both view elections as mere power struggle, and power as
private property. Ideals and ideas, vision and policies,
institutional vitality and accountability have very little
to do with our democratic process. Understandably therefore,
the methods deployed to acquire power are judged only by
the success of the outcome, and not by the purity of the
means! The candidate disclosure issue which saw complete
divergence of opinion between the political elites and the
public is an illustration of this relentless pursuit of
power as an end in itself. The response of the well-heeled
and well-educated to this democratic deficit is one of despair
and hostility. But such hostility to political process can
only lead to one outcome - authoritarianism by invitation.
only have to look at Pakistan to realize what such despotism
does to a society. The only antidote to the ills of a democracy
is more and better democracy. What is needed is painstaking,
systematic steps to set our house in order and make democracy
real and meaningful. While we haven't done as well as we
hoped over the past 55 years, it cannot be denied that there
has been modest progress. And whatever be our failures,
democracy is not responsible for them. It is our own inability
to evolve truly democratic and fair practices, and failure
to adhere to them scrupulously which led to many evil consequences
- unbridled corruption being the most visible. The inference
is clear; we should quickly address our governance crisis,
and engineer democratic reforms.
even when such attempts are made, as a nation we don't seem
to take any notice of them. It is as if we have a masochistic
impulse which makes us love self-flagellation and ignore
anything which may improve our conditions. The stony silence
which met the Election and Other Related Laws (Amendment)
Bill, 2002 (introduced in Parliament in March, 2002) aimed
at significant political funding reform, is one illustration
of this apathy. This Bill is quite far-reaching in some
respects and deserves the serious attention of all concerned
Bill, if it becomes law, has five important consequences.
" First, every political party will be duty-bound to
furnish its accounts to the Election Commission every year.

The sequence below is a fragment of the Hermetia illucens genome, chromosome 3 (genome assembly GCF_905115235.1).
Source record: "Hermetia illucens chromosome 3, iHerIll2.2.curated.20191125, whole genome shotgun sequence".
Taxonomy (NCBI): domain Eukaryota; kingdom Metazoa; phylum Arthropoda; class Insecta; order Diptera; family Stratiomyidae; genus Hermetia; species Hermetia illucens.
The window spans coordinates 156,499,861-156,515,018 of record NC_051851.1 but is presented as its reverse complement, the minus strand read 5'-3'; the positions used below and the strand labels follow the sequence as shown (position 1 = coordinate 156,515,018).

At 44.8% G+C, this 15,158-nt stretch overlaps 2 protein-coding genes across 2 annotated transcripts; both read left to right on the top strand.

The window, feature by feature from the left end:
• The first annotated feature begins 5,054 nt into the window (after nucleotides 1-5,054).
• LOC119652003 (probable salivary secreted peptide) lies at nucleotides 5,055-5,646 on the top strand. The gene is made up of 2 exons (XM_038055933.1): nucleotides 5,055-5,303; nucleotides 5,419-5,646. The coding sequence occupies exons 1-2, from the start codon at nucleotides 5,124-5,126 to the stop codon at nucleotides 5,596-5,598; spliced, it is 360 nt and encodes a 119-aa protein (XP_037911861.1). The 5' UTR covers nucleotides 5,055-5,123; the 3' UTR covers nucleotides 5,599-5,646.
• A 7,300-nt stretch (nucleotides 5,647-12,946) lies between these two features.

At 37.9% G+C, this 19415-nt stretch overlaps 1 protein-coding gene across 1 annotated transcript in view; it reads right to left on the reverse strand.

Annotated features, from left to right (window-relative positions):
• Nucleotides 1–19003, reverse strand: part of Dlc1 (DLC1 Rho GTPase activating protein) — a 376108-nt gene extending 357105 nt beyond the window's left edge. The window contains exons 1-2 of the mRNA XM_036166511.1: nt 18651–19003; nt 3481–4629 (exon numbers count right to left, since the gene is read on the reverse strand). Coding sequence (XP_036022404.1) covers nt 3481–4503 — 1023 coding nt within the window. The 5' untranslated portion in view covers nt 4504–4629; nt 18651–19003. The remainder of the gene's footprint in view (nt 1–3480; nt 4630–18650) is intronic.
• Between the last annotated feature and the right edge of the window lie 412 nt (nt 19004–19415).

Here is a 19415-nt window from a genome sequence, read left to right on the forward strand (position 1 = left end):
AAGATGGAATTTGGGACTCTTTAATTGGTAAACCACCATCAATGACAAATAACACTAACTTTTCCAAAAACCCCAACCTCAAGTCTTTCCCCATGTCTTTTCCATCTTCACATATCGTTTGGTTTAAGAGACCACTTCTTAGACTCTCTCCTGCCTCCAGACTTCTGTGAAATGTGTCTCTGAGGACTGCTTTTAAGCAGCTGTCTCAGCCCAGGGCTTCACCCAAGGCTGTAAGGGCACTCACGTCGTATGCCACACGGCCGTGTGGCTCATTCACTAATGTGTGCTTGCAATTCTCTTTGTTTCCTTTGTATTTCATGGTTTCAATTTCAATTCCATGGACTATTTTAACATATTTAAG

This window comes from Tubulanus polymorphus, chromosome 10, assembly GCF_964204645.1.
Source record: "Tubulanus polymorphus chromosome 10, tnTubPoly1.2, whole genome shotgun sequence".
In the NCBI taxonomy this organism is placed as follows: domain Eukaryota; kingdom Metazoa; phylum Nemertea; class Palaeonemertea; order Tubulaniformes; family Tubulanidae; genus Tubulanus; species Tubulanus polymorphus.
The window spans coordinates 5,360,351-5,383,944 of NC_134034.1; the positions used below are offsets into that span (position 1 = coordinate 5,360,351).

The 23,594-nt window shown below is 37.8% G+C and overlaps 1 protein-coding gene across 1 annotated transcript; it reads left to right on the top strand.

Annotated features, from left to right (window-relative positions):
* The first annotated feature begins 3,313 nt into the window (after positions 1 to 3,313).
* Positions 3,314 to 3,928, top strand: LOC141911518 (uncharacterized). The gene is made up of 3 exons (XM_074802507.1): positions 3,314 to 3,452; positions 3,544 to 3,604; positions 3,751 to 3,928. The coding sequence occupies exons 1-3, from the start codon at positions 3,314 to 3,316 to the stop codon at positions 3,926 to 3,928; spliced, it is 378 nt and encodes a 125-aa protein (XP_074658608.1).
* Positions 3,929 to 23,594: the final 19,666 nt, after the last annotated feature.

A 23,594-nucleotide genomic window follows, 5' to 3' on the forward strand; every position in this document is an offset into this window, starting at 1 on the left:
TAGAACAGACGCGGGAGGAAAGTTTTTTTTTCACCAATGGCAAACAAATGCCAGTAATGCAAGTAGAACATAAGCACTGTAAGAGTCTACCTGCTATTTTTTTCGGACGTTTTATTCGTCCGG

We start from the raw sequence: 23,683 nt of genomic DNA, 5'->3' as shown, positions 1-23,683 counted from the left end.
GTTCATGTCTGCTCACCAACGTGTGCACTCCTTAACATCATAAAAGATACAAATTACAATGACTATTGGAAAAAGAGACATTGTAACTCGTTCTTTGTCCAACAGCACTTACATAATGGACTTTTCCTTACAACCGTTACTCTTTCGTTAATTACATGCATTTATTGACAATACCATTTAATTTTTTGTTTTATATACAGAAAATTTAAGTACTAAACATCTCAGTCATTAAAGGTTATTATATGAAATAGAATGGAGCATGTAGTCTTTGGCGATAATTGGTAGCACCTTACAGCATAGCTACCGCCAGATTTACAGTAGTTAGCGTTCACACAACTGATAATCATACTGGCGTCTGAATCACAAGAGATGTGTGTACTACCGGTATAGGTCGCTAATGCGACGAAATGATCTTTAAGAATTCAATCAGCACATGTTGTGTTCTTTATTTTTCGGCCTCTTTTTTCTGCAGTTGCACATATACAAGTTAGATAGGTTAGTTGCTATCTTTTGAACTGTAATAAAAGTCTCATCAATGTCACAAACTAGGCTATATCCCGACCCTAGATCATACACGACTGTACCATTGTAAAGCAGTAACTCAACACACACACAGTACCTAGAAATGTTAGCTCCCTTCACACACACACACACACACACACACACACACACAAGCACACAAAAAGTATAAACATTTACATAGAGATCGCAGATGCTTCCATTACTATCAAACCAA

Such accounts of donations and expenditure shall be audited
by the auditor approved by CAG, who will have access to
all vouchers and records.
" Second, parties may accept any amount of donation
voluntarily offered by any individual or private companies,
excepting foreign sources defined in FCRA. Individuals can
contribute any amount, but companies' contribution is limited
to 5 % of the average profit for the previous three years,
and all contributions are fully exempt from income tax.
" Third, the shameful Explanation 1 under section 77
of the RP Act, 1951 will now be substantially nullified,
and as a result all expenditure incurred by the political
party or a third party will come within the purview of expenditure
" Fourth, the government shall supply to candidates
of recognized parties copies of electoral rolls, voter identity
slips and other materials as prescribed by rules.
" Fifth, the EC can now allocate time to recognized
parties on the cable television network and other electronic
media (in addition to state media).
any sane democracy, such major political funding reforms
would be discussed and debated endlessly and disseminated
widely. Somehow, we seem to revel only in vituperative criticism
and have no interest in real reform. Happily these reforms
have bipartisan support. The Congress party initiated the
process with Manmohan Singh Committee, and the ruling combine
responded positively. The fact may be that the Bill leaves
scope for improvement. True, such a law alone will not eliminate
the incentive for illegitimate and high election expenditure
(either for ego gratification, or in anticipation of multiple
returns in a corrupt system), but it certainly provides
for legitimate means of funding, and eliminates the alibi
for political corruption on grounds of fund requirement.
a lot more needs to be done to make our democracy mature
and corruption-free. A shift to proportional representation;
separation of powers in states; speedy justice; empowered
local governments; strong, independent anti-corruption mechanisms,
and instruments of accountability - all these are needed.
But sensible funding reform is a key ingredient in any reform
agenda. Politicians need to be applauded for a welcome,
if belated, initiative. Let us condemn what is wrong in
politics, but let us not throw the baby with the bath water.
We need better and more democracy, and certainly saner and